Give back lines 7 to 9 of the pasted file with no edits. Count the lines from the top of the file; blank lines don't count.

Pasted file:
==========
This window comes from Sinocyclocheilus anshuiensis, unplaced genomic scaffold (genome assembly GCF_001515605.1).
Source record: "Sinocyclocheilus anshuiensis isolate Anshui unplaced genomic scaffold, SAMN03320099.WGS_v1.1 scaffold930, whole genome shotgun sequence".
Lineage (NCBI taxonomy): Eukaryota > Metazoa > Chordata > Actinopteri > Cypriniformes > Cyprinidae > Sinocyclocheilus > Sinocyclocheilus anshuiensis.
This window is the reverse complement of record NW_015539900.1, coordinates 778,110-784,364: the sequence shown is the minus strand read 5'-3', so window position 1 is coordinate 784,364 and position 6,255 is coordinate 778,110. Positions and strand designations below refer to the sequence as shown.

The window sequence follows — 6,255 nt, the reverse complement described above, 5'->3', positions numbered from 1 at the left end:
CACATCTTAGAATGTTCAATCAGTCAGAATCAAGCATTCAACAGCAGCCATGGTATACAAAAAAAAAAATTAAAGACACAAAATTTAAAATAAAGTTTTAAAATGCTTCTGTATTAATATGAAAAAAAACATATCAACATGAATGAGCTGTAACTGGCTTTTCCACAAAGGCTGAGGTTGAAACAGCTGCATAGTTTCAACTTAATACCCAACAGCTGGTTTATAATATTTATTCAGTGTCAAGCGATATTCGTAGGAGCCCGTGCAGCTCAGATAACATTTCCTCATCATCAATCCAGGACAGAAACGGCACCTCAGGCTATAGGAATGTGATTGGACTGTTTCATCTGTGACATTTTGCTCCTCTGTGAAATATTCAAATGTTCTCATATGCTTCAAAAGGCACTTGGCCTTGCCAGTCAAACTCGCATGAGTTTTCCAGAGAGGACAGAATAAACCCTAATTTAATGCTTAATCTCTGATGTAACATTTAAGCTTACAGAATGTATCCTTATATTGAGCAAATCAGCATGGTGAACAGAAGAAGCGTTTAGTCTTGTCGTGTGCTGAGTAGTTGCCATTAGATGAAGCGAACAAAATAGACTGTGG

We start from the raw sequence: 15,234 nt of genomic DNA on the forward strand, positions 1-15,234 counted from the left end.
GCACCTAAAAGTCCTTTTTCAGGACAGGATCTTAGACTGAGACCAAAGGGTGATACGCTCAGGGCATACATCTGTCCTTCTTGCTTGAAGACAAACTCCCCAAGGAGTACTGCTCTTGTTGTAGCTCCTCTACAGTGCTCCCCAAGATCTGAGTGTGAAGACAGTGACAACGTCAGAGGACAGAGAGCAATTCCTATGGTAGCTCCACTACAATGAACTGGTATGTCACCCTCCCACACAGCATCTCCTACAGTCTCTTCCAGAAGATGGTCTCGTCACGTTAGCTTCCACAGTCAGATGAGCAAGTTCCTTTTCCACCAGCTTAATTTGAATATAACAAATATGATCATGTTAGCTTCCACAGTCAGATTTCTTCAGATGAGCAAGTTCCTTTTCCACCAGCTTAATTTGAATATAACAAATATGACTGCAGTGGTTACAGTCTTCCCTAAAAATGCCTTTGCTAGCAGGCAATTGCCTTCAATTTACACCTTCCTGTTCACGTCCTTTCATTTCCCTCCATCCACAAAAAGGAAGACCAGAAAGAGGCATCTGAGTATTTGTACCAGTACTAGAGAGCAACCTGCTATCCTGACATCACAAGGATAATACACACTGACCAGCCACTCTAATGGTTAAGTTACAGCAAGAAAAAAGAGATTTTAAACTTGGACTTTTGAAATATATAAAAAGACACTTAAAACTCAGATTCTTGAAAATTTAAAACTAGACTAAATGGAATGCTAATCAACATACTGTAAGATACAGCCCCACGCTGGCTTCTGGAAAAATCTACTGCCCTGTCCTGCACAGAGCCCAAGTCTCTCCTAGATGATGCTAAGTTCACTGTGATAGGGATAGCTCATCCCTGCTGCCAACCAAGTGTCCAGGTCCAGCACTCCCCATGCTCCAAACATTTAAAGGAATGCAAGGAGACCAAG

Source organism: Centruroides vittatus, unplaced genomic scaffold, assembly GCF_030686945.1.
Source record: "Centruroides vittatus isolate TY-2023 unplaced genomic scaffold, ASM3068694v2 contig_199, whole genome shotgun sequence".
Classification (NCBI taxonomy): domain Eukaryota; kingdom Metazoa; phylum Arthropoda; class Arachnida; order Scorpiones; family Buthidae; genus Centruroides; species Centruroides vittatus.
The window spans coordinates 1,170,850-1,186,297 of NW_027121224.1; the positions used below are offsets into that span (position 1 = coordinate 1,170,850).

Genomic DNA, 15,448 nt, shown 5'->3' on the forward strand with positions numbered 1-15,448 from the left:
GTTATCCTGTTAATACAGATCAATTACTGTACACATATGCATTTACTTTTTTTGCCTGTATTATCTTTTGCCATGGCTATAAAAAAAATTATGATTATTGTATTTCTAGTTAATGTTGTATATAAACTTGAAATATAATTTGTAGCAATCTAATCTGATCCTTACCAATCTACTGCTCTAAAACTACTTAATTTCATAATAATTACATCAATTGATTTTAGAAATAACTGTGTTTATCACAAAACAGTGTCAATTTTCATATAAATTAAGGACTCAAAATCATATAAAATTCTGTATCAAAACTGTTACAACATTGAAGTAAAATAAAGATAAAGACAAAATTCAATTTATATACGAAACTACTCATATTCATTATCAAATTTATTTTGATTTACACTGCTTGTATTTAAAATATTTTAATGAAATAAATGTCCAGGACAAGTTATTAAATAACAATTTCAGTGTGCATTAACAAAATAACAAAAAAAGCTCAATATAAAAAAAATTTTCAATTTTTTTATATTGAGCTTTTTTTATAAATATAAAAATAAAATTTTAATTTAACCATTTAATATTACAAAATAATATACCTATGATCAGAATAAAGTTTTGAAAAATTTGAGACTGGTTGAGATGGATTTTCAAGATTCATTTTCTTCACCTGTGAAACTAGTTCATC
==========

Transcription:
We start from the raw sequence: 15,234 nt of genomic DNA on the forward strand, positions 1-15,234 counted from the left end.
GCACCTAAAAGTCCTTTTTCAGGACAGGATCTTAGACTGAGACCAAAGGGTGATACGCTCAGGGCATACATCTGTCCTTCTTGCTTGAAGACAAACTCCCCAAGGAGTACTGCTCTTGTTGTAGCTCCTCTACAGTGCTCCCCAAGATCTGAGTGTGAAGACAGTGACAACGTCAGAGGACAGAGAGCAATTCCTATGGTAGCTCCACTACAATGAACTGGTATGTCACCCTCCCACACAGCATCTCCTACAGTCTCTTCCAGAAGATGGTCTCGTCACGTTAGCTTCCACAGTCAGATGAGCAAGTTCCTTTTCCACCAGCTTAATTTGAATATAACAAATATGATCATGTTAGCTTCCACAGTCAGATTTCTTCAGATGAGCAAGTTCCTTTTCCACCAGCTTAATTTGAATATAACAAATATGACTGCAGTGGTTACAGTCTTCCCTAAAAATGCCTTTGCTAGCAGGCAATTGCCTTCAATTTACACCTTCCTGTTCACGTCCTTTCATTTCCCTCCATCCACAAAAAGGAAGACCAGAAAGAGGCATCTGAGTATTTGTACCAGTACTAGAGAGCAACCTGCTATCCTGACATCACAAGGATAATACACACTGACCAGCCACTCTAATGGTTAAGTTACAGCAAGAAAAAAGAGATTTTAAACTTGGACTTTTGAAATATATAAAAAGACACTTAAAACTCAGATTCTTGAAAATTTAAAACTAGACTAAATGGAATGCTAATCAACATACTGTAAGATACAGCCCCACGCTGGCTTCTGGAAAAATCTACTGCCCTGTCCTGCACAGAGCCCAAGTCTCTCCTAGATGATGCTAAGTTCACTGTGATAGGGATAGCTCATCCCTGCTGCCAACCAAGTGTCCAGGTCCAGCACTCCCCATGCTCCAAACATTTAAAGGAATGCAAGGAGACCAAG

Source organism: Centruroides vittatus, unplaced genomic scaffold, assembly GCF_030686945.1.